Does the mere site of someone drawing blood make you wince with imagined pain? Fear not. Researchers at the University of North Carolina have developed a way to create hollow ceramic needles so fine that patients would not feel them piercing their skin. This new polymerization technology could some day take the pain out of injections and blood draws. Clustered together on a patch, these microneedles can deliver drugs or draw blood efficiently as standard hypodermic needles.
Reported in the International Journal of Applied Ceramic Technology Jan. 2008 issue , the two-photon polymerization technique is similar to the technology used in stereo-lithography rapid prototyping, which is basically a 3-dimensional laser printer. In two-photon polymerization (2PP), near-infrared (IR) laser pulses are directed at photosensitive materials to form layers of structure.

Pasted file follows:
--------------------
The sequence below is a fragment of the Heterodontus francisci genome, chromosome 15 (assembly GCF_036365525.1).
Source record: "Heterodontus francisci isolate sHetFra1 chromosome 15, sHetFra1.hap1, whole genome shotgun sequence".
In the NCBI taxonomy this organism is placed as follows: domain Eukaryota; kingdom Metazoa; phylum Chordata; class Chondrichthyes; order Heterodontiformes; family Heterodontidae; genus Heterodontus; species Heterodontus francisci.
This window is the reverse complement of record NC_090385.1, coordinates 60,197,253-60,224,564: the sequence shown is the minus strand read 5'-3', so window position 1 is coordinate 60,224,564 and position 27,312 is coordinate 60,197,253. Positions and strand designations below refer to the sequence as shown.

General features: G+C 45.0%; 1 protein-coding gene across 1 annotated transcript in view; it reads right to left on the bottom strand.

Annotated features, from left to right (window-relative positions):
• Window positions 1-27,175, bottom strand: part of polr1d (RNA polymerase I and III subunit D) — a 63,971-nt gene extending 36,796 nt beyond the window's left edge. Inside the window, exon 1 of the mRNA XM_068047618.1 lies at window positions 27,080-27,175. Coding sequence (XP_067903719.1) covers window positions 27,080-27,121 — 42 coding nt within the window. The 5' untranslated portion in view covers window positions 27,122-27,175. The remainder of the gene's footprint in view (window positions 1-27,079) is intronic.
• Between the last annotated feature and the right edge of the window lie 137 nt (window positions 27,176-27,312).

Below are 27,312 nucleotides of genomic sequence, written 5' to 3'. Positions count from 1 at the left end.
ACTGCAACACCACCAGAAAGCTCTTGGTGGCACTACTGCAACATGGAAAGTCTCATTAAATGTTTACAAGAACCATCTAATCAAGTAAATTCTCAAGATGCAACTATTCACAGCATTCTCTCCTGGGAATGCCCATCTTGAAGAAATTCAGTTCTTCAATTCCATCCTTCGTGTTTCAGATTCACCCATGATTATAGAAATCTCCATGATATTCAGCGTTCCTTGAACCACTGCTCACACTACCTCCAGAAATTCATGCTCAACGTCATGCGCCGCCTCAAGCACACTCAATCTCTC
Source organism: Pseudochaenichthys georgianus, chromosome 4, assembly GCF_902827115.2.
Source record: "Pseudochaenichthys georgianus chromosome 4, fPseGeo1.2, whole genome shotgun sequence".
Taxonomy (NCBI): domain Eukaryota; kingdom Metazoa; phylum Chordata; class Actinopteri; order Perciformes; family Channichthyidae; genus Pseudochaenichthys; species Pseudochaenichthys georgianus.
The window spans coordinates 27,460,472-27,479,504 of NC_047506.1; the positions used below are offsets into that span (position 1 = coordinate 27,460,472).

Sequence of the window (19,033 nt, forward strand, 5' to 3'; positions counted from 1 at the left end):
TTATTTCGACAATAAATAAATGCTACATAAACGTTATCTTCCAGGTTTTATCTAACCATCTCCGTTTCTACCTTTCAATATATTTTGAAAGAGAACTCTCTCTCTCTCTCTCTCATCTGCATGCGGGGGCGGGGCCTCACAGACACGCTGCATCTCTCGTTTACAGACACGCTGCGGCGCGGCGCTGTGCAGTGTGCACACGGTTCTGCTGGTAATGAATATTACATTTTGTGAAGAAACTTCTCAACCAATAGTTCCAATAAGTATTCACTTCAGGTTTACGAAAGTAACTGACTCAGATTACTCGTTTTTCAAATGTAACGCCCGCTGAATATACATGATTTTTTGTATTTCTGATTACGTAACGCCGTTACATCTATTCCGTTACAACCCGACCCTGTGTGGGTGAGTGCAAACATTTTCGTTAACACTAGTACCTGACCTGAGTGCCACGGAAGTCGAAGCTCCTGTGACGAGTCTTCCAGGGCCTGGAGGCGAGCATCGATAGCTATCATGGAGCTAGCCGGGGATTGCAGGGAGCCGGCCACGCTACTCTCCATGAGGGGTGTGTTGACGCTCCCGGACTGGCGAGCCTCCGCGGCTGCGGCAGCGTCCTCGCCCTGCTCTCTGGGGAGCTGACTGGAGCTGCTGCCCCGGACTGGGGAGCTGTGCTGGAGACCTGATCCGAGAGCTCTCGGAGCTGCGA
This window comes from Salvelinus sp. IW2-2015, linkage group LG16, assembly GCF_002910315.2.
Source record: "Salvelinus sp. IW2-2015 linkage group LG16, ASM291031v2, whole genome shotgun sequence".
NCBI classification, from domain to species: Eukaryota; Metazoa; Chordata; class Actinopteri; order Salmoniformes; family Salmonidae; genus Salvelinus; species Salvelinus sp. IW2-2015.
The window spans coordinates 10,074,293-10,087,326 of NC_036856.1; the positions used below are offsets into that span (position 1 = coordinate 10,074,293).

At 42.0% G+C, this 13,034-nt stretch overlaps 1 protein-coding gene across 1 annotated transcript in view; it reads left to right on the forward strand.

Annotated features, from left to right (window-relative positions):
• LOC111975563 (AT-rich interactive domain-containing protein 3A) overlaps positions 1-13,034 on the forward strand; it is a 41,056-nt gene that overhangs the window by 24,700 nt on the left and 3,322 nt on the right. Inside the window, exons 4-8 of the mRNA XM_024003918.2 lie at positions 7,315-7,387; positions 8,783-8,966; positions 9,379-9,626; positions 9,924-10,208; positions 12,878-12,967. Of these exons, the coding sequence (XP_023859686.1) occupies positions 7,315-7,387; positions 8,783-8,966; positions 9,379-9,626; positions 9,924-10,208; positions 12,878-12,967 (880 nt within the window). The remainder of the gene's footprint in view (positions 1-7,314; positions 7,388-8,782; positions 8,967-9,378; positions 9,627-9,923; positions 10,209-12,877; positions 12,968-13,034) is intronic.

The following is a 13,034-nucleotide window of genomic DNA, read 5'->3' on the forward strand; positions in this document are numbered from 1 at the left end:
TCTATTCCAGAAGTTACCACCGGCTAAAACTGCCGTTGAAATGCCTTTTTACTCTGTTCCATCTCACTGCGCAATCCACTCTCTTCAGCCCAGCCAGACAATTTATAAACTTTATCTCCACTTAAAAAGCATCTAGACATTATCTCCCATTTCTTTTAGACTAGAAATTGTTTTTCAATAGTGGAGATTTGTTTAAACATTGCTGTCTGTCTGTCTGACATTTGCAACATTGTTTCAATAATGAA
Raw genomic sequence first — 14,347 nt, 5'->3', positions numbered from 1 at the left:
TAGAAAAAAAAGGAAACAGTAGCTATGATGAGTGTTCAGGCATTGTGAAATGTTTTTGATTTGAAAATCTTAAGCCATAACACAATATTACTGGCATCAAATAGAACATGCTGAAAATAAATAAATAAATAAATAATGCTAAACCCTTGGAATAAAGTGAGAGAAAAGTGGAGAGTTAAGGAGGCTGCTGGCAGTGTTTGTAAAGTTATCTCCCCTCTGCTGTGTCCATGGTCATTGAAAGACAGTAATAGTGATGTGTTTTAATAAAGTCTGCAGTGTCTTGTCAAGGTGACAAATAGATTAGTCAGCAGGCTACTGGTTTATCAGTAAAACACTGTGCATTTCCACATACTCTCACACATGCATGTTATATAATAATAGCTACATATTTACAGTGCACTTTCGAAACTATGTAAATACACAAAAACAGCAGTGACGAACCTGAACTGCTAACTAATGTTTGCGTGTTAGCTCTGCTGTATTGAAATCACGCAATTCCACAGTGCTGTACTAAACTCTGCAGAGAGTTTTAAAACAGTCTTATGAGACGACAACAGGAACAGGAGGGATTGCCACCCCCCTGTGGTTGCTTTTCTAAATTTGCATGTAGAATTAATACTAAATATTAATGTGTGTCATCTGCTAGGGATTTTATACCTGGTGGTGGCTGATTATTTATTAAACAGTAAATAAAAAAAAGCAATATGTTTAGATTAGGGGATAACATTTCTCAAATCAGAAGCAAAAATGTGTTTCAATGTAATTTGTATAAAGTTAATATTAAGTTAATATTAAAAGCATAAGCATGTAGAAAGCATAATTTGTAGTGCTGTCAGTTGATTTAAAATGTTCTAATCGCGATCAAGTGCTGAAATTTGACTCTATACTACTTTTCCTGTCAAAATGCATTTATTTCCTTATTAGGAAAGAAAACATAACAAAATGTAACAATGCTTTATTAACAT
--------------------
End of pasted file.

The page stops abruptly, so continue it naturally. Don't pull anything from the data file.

Painless Glucose Monitoring?
Ã¢â‚¬Å“Microneedles may be integrated with micropumps and biosensors to provide autonomous sampling of blood, analysis, and drug-delivery capabilities for treatment of chronic disease,Ã¢â‚¬Â said Roger Narayan, MD, PhD and lead researcher on the project. Ã¢â‚¬Å“For example, one needle, pump and sensor unit would assay the glucose level in interstitial fluid of patients with diabetes mellitus. Another needle, pump and drug-delivery unit would deliver insulin in a continuous or programmed manner.Ã¢â‚¬Â
Creating methods to intravenously deliver drugs with minimal pain and trauma, preferably by someone without specialized medical training, has been a longtime dream of biomedical engineers.  Until recently, their most promising product had been stainless steel and titanium microneedles . These metal microneedles, though, are prone to break on impact with skin.
Using organically modified ceramic hybrid materials, these new microneedles are resistant to breakage. How many other potential uses for these can you come up with? I can think of a few, but they involve espionage, biowarfare and terrorism, not such good news.